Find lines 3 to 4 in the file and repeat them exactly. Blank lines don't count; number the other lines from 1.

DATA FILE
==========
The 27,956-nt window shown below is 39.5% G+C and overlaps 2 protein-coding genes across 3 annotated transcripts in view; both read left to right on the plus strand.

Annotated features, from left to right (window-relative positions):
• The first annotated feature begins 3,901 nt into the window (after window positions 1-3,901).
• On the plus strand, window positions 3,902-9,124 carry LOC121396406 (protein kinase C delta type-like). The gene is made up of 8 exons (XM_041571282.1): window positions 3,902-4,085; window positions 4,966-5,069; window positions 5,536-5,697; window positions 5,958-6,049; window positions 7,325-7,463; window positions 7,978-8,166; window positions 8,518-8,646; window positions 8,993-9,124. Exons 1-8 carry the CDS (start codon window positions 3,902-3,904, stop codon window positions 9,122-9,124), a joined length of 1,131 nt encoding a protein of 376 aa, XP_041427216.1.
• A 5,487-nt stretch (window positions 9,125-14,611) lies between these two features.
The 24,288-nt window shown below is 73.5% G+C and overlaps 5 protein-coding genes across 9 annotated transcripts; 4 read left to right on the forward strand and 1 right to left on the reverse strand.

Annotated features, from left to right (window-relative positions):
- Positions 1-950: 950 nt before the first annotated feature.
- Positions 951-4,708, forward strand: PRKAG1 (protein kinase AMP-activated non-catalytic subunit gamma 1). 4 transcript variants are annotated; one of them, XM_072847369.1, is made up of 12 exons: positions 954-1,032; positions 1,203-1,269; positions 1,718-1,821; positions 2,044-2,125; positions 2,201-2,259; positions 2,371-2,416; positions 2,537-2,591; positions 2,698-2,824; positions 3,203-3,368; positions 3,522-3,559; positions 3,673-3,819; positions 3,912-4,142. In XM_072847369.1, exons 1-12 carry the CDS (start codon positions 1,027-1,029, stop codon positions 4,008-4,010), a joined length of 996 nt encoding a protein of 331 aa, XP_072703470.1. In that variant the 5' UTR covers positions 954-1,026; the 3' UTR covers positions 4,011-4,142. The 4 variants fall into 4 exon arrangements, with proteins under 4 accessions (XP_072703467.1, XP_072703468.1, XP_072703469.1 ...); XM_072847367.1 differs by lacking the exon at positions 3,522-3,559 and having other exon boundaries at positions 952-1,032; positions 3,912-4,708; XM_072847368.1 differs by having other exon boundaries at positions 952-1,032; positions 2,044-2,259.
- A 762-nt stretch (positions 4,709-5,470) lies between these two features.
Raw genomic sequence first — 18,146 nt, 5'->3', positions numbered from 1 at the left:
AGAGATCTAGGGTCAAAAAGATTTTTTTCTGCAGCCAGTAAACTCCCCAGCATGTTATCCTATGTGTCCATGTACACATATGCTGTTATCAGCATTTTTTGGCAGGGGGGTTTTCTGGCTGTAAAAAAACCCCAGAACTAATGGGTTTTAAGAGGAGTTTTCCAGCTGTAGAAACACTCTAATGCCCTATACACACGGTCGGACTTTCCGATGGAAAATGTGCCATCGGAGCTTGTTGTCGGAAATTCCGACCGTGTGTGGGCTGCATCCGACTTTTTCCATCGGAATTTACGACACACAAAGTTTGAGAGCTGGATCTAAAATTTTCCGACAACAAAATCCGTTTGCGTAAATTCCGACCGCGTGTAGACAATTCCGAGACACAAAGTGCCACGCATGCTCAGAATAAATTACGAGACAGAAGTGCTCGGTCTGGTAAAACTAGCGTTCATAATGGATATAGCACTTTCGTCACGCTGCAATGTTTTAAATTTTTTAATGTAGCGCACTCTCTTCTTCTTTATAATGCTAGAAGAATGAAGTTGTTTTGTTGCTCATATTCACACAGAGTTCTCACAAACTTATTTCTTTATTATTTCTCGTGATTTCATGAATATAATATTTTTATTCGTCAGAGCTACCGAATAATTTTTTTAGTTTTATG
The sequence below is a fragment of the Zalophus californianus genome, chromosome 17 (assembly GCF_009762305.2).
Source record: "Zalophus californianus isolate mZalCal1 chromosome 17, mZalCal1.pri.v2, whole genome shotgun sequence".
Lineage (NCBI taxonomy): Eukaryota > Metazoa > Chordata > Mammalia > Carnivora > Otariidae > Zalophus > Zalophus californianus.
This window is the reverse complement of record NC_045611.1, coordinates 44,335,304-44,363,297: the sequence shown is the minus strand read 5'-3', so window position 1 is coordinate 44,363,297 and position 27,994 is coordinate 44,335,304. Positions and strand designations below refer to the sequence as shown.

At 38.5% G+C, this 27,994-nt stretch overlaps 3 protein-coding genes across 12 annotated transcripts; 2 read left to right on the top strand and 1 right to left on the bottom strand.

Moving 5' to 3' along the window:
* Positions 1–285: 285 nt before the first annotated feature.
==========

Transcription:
• The first annotated feature begins 3,901 nt into the window (after window positions 1-3,901).
• On the plus strand, window positions 3,902-9,124 carry LOC121396406 (protein kinase C delta type-like). The gene is made up of 8 exons (XM_041571282.1): window positions 3,902-4,085; window positions 4,966-5,069; window positions 5,536-5,697; window positions 5,958-6,049; window positions 7,325-7,463; window positions 7,978-8,166; window positions 8,518-8,646; window positions 8,993-9,124. Exons 1-8 carry the CDS (start codon window positions 3,902-3,904, stop codon window positions 9,122-9,124), a joined length of 1,131 nt encoding a protein of 376 aa, XP_041427216.1.